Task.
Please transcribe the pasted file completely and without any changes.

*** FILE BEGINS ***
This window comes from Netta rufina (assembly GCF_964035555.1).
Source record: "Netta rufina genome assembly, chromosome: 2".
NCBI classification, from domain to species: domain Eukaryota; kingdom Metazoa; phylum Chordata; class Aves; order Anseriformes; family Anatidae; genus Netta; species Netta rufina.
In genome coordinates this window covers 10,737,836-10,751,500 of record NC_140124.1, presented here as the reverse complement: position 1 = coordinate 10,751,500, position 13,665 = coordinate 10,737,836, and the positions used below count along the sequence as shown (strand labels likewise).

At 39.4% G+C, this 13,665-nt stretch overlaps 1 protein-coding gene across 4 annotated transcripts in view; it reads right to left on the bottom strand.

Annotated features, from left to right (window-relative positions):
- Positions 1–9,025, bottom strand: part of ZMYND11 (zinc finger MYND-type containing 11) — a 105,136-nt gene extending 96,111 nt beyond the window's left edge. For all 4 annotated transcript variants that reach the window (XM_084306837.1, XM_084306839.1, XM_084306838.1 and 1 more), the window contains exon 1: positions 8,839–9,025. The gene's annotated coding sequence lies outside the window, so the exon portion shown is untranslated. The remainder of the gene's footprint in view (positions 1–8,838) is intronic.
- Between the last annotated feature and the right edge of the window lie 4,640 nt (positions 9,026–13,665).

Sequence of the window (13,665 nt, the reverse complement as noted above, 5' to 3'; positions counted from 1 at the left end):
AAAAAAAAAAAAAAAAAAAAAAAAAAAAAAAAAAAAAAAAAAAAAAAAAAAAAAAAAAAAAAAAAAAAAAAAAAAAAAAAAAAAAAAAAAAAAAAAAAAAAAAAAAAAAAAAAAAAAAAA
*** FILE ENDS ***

This window comes from Netta rufina (assembly GCF_964035555.1).
Source record: "Netta rufina genome assembly, chromosome: 2".
NCBI classification, from domain to species: domain Eukaryota; kingdom Metazoa; phylum Chordata; class Aves; order Anseriformes; family Anatidae; genus Netta; species Netta rufina.
In genome coordinates this window covers 10,737,836-10,751,500 of record NC_140124.1, presented here as the reverse complement: position 1 = coordinate 10,751,500, position 13,665 = coordinate 10,737,836, and the positions used below count along the sequence as shown (strand labels likewise).

At 39.4% G+C, this 13,665-nt stretch overlaps 1 protein-coding gene across 4 annotated transcripts in view; it reads right to left on the bottom strand.

Annotated features, from left to right (window-relative positions):
- Positions 1–9,025, bottom strand: part of ZMYND11 (zinc finger MYND-type containing 11) — a 105,136-nt gene extending 96,111 nt beyond the window's left edge. For all 4 annotated transcript variants that reach the window (XM_084306837.1, XM_084306839.1, XM_084306838.1 and 1 more), the window contains exon 1: positions 8,839–9,025. The gene's annotated coding sequence lies outside the window, so the exon portion shown is untranslated. The remainder of the gene's footprint in view (positions 1–8,838) is intronic.
- Between the last annotated feature and the right edge of the window lie 4,640 nt (positions 9,026–13,665).

Sequence of the window (13,665 nt, the reverse complement as noted above, 5' to 3'; positions counted from 1 at the left end):
AAAAAAAAAAAAAAAAAAAAAAAAAAAAAAAAAAAAAAAAAAAAAAAAAAAAAAAAAAAAAAAAAAAAAAAAAAAAAAAAAAAAAAAAAAAAAAAAAAAAAAAAAAAAAAAAAAAAAAAA